29. In January 1995, the Government of Latvia submitted its national programme for the promotion and protection of human rights, which was based on the report of a high-level mission carried out in July 1994, at the request of the Government, by experts appointed by the Centre for Human Rights. This programme involves the establishment of an independent institution for the promotion and protection of human rights in Latvia: the Latvian Human Rights Bureau. Subsequently, the Centre devised a two-year project to develop the capacities of the Bureau, which is accessible to the general public, receives complaints from citizens and carries out such functions as the provision of conciliation services and information. Implementation of this project began in January 1996.
30. In Panama, the Centre for Human Rights is currently helping to draw up a draft law to set up an ombudsman. An advisory services mission to examine this draft law took place from 19 to 23 November 1995.
31. Following the dispatch of a needs assessment mission to Khoisan (Republic of Moldova) from 18 to 25 February 1995, the Centre drew up a series of recommendations involving, inter alia, the strengthening of the rule of law, respect for human rights and the possible establishment of a national institution for the protection and promotion of human rights. Following a second expert mission in October 1995, a technical cooperation project is now being prepared.
32. In Malawi, the Centre for Human Rights is carrying out an extensive programme providing assistance in the establishment of a human rights commission consisting of a human rights commissioner, an ombudsman and representatives from various human rights organizations in Malawi. Under the terms of the cooperation declaration signed on 24 August 1994, the Centre has seconded a human rights expert to Malawi.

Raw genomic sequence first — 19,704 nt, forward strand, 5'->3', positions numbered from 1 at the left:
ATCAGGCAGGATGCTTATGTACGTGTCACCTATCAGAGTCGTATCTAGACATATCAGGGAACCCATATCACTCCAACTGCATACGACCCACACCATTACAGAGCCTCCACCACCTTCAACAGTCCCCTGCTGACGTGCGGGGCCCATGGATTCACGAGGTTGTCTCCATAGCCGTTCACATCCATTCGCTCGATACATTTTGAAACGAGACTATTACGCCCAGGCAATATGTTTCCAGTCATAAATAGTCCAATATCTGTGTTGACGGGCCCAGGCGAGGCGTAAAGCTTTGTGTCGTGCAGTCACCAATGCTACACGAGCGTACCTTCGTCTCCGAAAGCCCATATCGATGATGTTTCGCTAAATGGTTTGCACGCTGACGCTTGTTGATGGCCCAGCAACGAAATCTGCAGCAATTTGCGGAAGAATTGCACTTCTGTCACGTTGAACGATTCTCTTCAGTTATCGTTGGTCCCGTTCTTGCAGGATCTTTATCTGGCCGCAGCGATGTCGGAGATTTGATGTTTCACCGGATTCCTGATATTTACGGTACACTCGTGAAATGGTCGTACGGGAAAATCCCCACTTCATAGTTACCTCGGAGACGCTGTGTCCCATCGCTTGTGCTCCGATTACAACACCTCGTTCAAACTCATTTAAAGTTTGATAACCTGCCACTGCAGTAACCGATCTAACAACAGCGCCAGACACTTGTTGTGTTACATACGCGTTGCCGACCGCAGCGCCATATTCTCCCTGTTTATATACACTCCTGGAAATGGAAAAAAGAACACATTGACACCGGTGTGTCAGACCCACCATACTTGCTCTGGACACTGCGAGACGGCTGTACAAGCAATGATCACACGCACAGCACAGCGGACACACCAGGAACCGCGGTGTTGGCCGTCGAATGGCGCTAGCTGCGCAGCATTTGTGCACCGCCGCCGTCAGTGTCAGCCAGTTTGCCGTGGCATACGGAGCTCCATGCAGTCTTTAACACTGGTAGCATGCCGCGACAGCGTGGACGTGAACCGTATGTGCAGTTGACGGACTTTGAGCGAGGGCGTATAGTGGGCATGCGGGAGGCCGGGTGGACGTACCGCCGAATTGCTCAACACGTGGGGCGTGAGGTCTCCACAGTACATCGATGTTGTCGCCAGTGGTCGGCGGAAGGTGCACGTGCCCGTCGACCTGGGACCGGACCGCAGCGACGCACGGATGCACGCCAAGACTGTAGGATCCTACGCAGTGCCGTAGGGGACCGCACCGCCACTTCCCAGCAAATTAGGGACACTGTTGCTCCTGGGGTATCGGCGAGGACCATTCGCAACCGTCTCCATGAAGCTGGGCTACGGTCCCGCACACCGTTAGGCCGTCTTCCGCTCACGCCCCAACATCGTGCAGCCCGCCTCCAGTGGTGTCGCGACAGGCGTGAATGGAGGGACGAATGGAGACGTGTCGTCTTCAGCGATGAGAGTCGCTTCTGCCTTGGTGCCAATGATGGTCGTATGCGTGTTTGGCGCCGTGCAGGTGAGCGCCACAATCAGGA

33. As part of the technical assistance programme in Togo, the Centre is planning to launch an information and training campaign in 1996 so as to develop a culture in which the rule of law can become established. A needs assessment mission that was carried out in Togo from 6 to 10 March 1995 revealed that the major problem affecting the Togolese institutions for the promotion and protection of human rights, in particular the National Commission on Human Rights, is the lack of equipment and staff. Support from the Centre will be mainly directed towards providing assistance with human rights documentation and publications and staff training.